OpenSlide Java 0.12.4 includes minor build and test improvements.
OpenSlide now provides a Fedora Copr, enabling users of Fedora and RHEL-compatible enterprise Linux to easily install the latest OpenSlide and OpenSlide Python releases before they reach Fedora or EPEL.
OpenSlide 4.0.0 adds support for DICOM WSI slides, ICC color profiles, tile
cache customization, adds the
slidetool command-line utility, removes
deprecated APIs, and improves format compatibility.
Windows build 20231011 integrates all dependencies into the OpenSlide DLL,
replaces the separate command-line tools with
slidetool, and switches
from MSVCRT to the
Universal C Runtime
OpenSlide now provides an Ubuntu PPA, enabling Ubuntu users to easily install the latest OpenSlide and OpenSlide Python releases before they reach Ubuntu.
OpenSlide Python 1.3.1 updates the docs and example tools to transform images to sRGB using the default rendering intent of the image’s ICC profile, rather than absolute colorimetric intent.
OpenSlide Python 1.3.0 adds support for the upcoming OpenSlide 4.0.0 and drops support for Python 3.7. It also exposes color management profiles where available, and updates the Deep Zoom example tools to transform images to sRGB by default.
Windows build 20230414 integrates most dependencies into the OpenSlide DLL, and also updates various dependencies.
Windows build 20221217 updates OpenSlide Java and several dependencies.
OpenSlide Java 0.12.3 adds a Meson build system, deprecates the Autotools+Ant one, and fixes builds on newer JDKs.
Older news is available here.
OpenSlide is a C library that provides a simple interface to read whole-slide images (also known as virtual slides). The current version is 4.0.0, released 2023-10-11.
Python and Java bindings are also available. The Python binding includes a Deep Zoom generator and a simple web-based viewer. The Java binding includes a simple image viewer.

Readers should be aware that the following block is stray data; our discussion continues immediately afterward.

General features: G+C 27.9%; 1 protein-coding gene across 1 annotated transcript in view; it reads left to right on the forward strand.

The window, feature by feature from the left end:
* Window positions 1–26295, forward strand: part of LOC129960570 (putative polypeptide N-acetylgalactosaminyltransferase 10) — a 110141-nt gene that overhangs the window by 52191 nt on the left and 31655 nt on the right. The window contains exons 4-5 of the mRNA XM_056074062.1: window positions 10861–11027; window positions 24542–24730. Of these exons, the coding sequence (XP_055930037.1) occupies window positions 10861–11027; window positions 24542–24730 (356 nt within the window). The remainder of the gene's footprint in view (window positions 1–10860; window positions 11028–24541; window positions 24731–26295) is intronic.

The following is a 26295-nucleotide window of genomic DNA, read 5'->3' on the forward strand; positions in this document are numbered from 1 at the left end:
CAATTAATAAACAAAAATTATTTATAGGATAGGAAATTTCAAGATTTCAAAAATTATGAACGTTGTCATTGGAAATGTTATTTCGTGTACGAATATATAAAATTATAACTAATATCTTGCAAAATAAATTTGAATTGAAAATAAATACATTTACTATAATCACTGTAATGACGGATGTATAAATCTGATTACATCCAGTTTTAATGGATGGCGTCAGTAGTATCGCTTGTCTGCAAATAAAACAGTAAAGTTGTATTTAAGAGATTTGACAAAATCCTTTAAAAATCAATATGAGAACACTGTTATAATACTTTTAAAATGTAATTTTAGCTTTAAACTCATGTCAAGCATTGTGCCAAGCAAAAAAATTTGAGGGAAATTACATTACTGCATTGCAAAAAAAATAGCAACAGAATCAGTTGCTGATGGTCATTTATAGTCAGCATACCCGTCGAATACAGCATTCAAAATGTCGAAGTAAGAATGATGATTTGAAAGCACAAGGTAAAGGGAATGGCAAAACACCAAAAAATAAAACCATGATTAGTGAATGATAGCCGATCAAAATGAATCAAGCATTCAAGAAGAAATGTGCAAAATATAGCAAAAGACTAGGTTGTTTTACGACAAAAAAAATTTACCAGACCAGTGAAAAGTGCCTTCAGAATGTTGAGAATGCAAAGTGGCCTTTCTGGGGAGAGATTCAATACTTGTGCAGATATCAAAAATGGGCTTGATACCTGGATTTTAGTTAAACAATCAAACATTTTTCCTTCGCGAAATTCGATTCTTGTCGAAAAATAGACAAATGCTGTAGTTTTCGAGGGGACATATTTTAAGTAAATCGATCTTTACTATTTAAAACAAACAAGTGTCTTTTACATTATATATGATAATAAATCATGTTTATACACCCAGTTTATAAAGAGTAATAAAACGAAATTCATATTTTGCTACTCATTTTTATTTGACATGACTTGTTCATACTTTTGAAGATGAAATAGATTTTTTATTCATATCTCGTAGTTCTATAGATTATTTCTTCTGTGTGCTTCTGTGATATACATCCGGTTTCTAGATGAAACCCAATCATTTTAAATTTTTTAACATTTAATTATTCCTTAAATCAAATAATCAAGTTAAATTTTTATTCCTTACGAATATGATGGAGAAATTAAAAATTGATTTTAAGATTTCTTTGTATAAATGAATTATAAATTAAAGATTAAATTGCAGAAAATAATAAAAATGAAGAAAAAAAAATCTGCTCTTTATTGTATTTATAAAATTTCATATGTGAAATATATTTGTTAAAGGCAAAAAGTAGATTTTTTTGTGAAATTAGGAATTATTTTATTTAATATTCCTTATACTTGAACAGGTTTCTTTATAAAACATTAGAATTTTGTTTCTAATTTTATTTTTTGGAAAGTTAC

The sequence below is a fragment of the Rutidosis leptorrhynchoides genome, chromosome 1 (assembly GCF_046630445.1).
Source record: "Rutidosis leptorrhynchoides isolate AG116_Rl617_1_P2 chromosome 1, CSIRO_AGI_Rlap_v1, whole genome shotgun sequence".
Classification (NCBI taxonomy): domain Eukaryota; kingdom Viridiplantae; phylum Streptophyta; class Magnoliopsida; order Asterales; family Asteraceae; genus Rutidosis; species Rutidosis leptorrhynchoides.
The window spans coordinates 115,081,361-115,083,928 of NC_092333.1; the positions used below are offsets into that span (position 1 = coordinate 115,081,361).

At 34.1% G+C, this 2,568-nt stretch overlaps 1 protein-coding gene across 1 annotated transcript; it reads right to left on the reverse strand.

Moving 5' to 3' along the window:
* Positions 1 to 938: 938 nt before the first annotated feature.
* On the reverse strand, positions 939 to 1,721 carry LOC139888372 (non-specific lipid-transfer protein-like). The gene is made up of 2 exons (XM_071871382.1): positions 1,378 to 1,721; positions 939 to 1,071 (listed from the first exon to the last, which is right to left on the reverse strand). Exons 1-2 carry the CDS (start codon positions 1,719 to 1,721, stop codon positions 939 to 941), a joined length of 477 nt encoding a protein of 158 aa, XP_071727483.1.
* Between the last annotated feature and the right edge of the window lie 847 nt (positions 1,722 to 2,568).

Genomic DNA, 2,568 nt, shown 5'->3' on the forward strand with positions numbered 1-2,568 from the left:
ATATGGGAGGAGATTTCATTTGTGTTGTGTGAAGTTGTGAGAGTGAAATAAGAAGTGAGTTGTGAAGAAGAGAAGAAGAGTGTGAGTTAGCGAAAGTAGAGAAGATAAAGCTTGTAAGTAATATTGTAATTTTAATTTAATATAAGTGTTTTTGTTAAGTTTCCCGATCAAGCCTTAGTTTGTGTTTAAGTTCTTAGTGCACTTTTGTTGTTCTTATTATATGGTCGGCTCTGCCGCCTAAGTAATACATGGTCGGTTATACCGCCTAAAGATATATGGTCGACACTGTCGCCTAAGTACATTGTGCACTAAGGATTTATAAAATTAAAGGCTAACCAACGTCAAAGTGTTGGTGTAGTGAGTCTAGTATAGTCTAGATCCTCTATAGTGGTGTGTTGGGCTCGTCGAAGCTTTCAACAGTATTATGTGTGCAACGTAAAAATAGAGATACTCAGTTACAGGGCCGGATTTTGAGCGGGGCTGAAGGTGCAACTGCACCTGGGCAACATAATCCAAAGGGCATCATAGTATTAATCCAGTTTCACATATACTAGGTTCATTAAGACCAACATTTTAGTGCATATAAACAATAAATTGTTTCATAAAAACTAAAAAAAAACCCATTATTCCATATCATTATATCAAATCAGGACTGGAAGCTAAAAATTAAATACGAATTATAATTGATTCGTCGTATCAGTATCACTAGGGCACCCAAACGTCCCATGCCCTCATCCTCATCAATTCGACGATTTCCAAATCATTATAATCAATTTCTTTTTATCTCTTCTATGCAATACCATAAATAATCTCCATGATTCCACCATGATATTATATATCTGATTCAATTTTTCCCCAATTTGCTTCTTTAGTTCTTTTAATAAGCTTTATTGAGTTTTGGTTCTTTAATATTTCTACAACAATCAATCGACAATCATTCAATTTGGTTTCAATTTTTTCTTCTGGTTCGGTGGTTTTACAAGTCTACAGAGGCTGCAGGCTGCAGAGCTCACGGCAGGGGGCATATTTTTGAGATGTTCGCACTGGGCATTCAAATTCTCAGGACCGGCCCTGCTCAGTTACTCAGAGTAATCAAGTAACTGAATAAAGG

OpenSlide and its official language bindings are released under the terms of the GNU Lesser General Public License, version 2.1.
The library can read virtual slides in the following formats:
It provides a simple C interface for programmers to use to decode images of these kinds.
See how some projects use OpenSlide.
There is a web-based demo of OpenSlide rendering various slide formats.
First, try the search box at the top of the page. It covers the OpenSlide website, mailing list, issue tracker, and wiki.
There are two mailing lists for OpenSlide:
Some developer documentation is available:
Development of OpenSlide happens on GitHub:
Some freely-distributable test data is available.
The design and implementation of the library are described in a published technical note:
OpenSlide: A Vendor-Neutral Software Foundation for Digital Pathology Adam Goode, Benjamin Gilbert, Jan Harkes, Drazen Jukic, M. Satyanarayanan Journal of Pathology Informatics 2013, 4:27 Abstract HTML Get PDF
There is also an older technical report:
Whole-slide images, also known as virtual slides, are large, high resolution images used in digital pathology. Reading these images using standard image tools or libraries is a challenge because these tools are typically designed for images that can comfortably be uncompressed into RAM or a swap file. Whole-slide images routinely exceed RAM sizes, often occupying tens of gigabytes when uncompressed. Additionally, whole-slide images are typically multi-resolution, and only a small amount of image data might be needed at a particular resolution.
There is no universal data format for whole-slide images, so each vendor implements its own formats, libraries, and viewers. Vendors typically do not document their formats. Even when there is documentation, important details are omitted. Because a vendor’s library or viewer is the only way to view a particular whole-slide image, doctors and researchers can be unnecessarily tied to a particular vendor. Finally, few (if any) vendors provide libraries and viewers for non-Windows platforms. Some have gone with a server approach, pushing tiles through a web server, or using Java applets, but these approaches have shortcomings in high-latency or non-networked environments.
Development of DICOM and ICC functionality was supported by NCI Imaging Data Commons and has been funded in whole or in part with Federal funds from the National Cancer Institute, National Institutes of Health, under Task Order No. HHSN26110071 under Contract No. HHSN261201500003l.